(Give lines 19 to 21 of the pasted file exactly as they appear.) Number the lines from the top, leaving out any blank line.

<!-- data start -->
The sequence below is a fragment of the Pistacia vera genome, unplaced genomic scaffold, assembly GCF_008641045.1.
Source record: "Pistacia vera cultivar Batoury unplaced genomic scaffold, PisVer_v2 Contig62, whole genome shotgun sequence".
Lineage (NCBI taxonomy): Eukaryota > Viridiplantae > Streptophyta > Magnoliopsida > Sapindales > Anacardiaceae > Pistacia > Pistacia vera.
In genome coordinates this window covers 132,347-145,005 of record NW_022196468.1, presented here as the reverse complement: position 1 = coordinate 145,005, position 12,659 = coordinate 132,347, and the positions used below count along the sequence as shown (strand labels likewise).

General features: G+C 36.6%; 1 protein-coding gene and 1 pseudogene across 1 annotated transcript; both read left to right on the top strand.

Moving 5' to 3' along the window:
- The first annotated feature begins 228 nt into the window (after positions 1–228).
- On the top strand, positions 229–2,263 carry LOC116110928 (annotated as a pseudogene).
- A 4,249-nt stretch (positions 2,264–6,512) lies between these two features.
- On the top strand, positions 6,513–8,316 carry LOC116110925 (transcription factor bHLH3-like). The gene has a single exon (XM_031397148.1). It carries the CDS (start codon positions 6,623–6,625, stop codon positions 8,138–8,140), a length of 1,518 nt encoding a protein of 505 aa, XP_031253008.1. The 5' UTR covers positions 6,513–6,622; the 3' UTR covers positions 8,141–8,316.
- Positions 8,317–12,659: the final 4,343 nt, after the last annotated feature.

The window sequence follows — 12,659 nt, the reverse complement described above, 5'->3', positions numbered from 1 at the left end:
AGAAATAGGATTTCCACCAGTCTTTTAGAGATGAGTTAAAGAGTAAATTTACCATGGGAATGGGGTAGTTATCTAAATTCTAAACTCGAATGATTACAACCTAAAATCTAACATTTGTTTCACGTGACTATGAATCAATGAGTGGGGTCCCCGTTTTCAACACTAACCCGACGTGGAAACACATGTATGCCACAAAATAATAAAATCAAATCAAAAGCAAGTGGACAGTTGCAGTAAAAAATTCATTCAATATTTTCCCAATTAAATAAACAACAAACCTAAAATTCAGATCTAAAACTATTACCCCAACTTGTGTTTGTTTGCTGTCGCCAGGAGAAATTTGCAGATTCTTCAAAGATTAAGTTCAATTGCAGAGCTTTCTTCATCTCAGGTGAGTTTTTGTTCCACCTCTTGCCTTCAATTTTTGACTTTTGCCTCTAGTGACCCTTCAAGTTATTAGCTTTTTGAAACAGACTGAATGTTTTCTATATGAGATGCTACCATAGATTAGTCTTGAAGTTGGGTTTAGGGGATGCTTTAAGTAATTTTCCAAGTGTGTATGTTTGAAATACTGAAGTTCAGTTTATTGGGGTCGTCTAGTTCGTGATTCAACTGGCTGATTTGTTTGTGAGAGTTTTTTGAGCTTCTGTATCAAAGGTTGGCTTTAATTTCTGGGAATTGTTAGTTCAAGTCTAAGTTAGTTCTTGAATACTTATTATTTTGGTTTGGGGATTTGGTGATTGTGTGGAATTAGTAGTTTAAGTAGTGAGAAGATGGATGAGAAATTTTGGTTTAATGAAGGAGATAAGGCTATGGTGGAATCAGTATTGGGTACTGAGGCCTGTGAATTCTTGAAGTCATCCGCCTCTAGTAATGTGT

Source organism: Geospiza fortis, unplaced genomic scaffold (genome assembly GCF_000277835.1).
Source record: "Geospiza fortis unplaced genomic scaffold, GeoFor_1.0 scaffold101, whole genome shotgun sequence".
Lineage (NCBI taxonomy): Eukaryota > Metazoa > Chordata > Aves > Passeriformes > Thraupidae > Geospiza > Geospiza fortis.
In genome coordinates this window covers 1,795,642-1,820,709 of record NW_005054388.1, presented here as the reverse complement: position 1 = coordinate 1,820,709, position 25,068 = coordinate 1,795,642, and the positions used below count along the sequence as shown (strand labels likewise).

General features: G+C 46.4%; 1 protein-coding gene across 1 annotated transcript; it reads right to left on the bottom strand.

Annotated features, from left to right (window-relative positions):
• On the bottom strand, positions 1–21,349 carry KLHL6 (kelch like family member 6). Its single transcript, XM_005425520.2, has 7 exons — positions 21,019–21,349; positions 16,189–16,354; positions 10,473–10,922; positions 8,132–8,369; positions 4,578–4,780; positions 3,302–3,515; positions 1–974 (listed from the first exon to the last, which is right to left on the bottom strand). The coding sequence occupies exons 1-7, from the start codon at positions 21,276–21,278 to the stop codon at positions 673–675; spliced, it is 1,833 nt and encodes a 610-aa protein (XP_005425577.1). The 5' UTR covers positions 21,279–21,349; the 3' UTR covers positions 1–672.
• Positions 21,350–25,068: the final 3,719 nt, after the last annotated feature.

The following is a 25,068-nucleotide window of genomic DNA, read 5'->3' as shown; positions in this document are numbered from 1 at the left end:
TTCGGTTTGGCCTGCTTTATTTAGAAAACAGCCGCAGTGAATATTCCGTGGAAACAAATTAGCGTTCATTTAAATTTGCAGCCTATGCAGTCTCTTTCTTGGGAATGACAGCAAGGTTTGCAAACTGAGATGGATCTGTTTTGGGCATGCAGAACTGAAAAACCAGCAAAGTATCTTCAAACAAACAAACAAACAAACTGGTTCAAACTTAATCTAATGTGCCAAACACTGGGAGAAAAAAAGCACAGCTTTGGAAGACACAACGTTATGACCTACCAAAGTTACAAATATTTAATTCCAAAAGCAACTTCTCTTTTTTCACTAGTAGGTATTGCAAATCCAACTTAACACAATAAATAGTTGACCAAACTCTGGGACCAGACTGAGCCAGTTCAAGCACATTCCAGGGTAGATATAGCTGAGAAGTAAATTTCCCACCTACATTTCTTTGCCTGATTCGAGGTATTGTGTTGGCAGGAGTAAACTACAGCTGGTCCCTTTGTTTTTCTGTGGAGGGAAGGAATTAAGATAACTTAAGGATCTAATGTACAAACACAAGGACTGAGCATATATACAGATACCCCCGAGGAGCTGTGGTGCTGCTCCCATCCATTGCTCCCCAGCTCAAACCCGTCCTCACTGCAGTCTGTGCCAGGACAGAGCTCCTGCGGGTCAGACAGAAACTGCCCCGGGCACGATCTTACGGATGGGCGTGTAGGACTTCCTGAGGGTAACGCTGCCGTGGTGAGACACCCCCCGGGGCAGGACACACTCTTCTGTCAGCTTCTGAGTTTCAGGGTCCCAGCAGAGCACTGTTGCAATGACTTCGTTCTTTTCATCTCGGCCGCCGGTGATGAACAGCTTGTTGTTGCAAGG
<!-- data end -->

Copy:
Annotated features, from left to right (window-relative positions):
• On the bottom strand, positions 1–21,349 carry KLHL6 (kelch like family member 6). Its single transcript, XM_005425520.2, has 7 exons — positions 21,019–21,349; positions 16,189–16,354; positions 10,473–10,922; positions 8,132–8,369; positions 4,578–4,780; positions 3,302–3,515; positions 1–974 (listed from the first exon to the last, which is right to left on the bottom strand). The coding sequence occupies exons 1-7, from the start codon at positions 21,276–21,278 to the stop codon at positions 673–675; spliced, it is 1,833 nt and encodes a 610-aa protein (XP_005425577.1). The 5' UTR covers positions 21,279–21,349; the 3' UTR covers positions 1–672.
• Positions 21,350–25,068: the final 3,719 nt, after the last annotated feature.